The groundbreaking mission of the Rosetta spacecraft comes to end after a scheduled crash landing on the very comet it was chasing for 12 years. Mana Rabiee reports.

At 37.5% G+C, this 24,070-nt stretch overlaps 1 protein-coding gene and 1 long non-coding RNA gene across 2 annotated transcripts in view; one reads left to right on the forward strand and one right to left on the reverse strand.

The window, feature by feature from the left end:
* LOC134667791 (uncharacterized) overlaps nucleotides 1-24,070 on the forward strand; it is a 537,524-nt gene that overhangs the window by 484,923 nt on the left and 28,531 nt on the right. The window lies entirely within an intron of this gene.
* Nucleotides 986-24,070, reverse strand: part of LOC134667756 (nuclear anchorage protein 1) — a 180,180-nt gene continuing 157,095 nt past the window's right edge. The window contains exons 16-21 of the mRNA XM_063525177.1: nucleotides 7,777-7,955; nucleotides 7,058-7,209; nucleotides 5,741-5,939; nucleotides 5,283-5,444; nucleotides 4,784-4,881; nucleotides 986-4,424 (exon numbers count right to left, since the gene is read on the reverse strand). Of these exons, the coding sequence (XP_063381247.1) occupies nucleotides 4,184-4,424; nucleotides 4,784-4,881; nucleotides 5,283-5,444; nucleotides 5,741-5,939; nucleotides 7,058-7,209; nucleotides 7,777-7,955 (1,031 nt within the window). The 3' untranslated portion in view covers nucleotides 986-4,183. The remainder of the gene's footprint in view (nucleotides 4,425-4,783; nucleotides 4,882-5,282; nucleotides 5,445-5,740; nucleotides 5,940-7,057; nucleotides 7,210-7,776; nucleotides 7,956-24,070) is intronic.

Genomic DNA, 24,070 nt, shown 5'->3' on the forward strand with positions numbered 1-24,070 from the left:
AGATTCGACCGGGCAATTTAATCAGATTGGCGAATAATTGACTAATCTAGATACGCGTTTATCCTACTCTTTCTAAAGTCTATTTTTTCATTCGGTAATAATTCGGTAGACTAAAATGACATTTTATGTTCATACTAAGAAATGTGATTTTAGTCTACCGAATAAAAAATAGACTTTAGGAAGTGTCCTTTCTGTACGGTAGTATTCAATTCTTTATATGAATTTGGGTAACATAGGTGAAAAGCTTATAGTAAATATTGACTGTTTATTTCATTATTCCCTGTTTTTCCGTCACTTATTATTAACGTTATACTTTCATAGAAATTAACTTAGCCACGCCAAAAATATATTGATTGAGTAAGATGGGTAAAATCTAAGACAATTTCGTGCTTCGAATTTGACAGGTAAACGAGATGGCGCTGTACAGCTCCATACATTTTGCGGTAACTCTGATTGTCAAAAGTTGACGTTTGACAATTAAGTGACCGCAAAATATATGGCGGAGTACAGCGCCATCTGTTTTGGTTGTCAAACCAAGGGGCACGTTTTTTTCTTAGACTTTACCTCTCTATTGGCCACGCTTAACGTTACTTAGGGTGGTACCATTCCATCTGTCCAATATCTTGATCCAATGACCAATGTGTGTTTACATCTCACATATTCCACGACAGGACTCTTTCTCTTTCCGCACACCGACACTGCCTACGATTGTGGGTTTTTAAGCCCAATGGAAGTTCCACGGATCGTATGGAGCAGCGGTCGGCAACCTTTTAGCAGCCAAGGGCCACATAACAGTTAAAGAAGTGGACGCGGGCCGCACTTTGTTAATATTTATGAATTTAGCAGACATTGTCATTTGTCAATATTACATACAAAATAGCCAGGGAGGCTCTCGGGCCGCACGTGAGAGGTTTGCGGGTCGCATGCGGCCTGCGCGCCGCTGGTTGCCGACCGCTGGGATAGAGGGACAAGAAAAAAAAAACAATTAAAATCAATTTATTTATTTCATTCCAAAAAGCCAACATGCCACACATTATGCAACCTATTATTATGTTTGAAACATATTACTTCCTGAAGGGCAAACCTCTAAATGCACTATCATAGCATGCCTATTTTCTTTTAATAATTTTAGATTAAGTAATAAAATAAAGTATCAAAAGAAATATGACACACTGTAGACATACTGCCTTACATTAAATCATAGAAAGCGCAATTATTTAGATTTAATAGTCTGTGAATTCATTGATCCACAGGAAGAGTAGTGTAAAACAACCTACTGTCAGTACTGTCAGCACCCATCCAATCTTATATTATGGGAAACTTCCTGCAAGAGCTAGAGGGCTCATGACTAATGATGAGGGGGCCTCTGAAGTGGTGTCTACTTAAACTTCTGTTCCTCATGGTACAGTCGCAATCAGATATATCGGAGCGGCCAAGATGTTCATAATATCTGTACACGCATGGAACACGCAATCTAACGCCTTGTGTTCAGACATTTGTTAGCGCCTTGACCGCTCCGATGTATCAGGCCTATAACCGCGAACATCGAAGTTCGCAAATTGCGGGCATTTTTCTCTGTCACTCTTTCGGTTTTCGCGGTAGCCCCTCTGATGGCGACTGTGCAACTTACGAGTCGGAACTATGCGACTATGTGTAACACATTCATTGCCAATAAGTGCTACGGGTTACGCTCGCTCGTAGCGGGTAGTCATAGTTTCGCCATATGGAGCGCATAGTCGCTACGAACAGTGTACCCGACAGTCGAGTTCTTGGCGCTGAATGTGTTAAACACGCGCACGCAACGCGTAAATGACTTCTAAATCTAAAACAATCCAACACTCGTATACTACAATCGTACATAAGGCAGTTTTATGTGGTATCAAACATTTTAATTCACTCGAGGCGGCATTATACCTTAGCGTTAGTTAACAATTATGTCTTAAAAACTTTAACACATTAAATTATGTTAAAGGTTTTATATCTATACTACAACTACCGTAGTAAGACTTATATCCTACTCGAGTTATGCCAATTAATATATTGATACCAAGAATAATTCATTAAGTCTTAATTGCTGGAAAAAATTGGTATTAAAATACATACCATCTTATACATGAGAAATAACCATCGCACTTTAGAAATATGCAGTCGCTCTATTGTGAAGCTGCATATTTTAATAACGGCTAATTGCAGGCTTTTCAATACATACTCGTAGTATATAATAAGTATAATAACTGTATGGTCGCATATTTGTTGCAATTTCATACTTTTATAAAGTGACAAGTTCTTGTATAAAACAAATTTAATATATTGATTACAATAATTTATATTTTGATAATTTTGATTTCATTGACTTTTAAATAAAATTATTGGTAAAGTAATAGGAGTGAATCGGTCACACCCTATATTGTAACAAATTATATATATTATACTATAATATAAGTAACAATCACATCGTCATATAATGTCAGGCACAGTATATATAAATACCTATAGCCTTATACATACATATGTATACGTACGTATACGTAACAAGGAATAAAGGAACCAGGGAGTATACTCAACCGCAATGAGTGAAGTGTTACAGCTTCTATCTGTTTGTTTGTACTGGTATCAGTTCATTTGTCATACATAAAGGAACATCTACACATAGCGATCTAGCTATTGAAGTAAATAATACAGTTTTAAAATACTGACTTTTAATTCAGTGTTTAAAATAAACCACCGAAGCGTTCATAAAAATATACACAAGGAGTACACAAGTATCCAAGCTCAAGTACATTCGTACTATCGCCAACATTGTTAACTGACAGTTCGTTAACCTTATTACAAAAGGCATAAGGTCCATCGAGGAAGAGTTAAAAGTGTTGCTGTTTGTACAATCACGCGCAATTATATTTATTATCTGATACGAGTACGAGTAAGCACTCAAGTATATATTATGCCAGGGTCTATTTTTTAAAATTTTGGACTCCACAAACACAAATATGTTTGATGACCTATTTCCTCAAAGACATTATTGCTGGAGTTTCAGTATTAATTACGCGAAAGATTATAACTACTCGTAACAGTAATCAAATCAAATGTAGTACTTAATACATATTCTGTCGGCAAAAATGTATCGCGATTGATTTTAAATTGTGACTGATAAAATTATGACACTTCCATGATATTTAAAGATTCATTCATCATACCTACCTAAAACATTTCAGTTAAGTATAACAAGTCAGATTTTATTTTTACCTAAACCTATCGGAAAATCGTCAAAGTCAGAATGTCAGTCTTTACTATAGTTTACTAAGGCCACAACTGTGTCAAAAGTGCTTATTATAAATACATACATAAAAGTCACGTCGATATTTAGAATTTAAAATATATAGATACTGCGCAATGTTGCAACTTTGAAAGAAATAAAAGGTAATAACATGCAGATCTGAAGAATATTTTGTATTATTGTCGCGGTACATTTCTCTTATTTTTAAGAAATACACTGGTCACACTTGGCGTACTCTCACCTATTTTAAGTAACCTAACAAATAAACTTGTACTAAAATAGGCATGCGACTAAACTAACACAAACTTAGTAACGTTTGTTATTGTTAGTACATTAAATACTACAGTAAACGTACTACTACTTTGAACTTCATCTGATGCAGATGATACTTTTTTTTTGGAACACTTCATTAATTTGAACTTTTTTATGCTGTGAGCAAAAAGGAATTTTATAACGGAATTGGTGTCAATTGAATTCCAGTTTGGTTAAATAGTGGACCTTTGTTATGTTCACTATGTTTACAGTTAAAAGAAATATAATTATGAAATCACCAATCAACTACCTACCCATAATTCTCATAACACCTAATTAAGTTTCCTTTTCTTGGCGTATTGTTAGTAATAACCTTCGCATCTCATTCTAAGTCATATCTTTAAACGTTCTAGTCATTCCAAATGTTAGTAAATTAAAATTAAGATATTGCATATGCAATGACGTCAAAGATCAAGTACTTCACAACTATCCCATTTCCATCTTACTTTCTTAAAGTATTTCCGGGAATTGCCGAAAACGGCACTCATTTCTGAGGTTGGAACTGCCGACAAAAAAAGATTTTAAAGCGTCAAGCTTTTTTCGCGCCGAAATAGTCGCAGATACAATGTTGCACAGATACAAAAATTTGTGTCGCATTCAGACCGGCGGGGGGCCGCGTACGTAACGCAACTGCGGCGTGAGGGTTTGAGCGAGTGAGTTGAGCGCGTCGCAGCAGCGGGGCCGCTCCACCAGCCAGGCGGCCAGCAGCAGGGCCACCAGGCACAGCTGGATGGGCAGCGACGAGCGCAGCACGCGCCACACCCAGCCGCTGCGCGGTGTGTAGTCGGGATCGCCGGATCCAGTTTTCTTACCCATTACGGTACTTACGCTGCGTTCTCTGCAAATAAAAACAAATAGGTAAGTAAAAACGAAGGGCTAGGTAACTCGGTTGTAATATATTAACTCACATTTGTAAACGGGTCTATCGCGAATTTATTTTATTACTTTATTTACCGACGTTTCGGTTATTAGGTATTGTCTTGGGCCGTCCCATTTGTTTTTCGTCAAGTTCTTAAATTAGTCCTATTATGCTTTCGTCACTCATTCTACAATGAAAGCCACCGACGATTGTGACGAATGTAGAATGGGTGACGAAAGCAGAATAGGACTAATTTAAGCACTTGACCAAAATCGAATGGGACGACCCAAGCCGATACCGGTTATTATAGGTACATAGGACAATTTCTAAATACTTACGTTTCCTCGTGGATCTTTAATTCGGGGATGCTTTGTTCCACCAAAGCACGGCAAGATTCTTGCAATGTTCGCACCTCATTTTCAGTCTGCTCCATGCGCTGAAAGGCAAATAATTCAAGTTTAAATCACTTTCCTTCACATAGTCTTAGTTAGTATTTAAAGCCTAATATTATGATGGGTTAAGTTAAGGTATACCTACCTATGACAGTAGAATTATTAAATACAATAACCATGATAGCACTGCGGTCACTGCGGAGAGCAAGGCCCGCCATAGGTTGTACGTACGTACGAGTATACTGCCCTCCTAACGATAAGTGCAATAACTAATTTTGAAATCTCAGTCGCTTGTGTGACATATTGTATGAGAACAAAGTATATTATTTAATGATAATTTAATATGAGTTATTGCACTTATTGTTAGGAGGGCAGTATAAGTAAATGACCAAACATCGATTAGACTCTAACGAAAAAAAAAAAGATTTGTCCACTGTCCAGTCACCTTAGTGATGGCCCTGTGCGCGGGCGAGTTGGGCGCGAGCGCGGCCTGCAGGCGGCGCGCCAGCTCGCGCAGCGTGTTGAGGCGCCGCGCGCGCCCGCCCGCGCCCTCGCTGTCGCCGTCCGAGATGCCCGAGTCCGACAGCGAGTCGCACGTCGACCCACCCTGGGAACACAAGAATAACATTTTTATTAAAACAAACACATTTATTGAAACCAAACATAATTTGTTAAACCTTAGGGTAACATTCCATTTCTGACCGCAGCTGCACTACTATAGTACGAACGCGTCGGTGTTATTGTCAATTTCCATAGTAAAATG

An emotional end to the Rosetta mission at the European Space Agency control center near Frankfurt, Germany… … after the Rosetta spacecraft crash-landed onto the comet it had been chasing for 12 years. (dissolve to animation of crash) The long pursuit came to a close, as Rosetta slowly descended towards the surface of comet "67P". Its instruments and camera, sending information about the structure of the comet before the crash landing forever ended its ability to communicate with earth. (mission FILE animation) The mission marked several historic firsts in space exploration: The first spacecraft to orbit around a comet ... the first to land a probe on one. Massive amounts of data sent by Rosetta over the years is helping scientists better understand how the Earth was formed. ESA Project Manager Matt Taylor: (SOUNDBITE) (English) ESA PROJECT MANAGER, MATT TAYLOR, SAYING: "We have a fantastic goldmine ready to tap into and we've just scratched the surface. We will have decades of science to do." For a dozen years, the spacecraft captured the public's imagination. The mission ends NOW because "67P" is racing towards the outer solar system - where even the intrepid Rosetta could not have followed.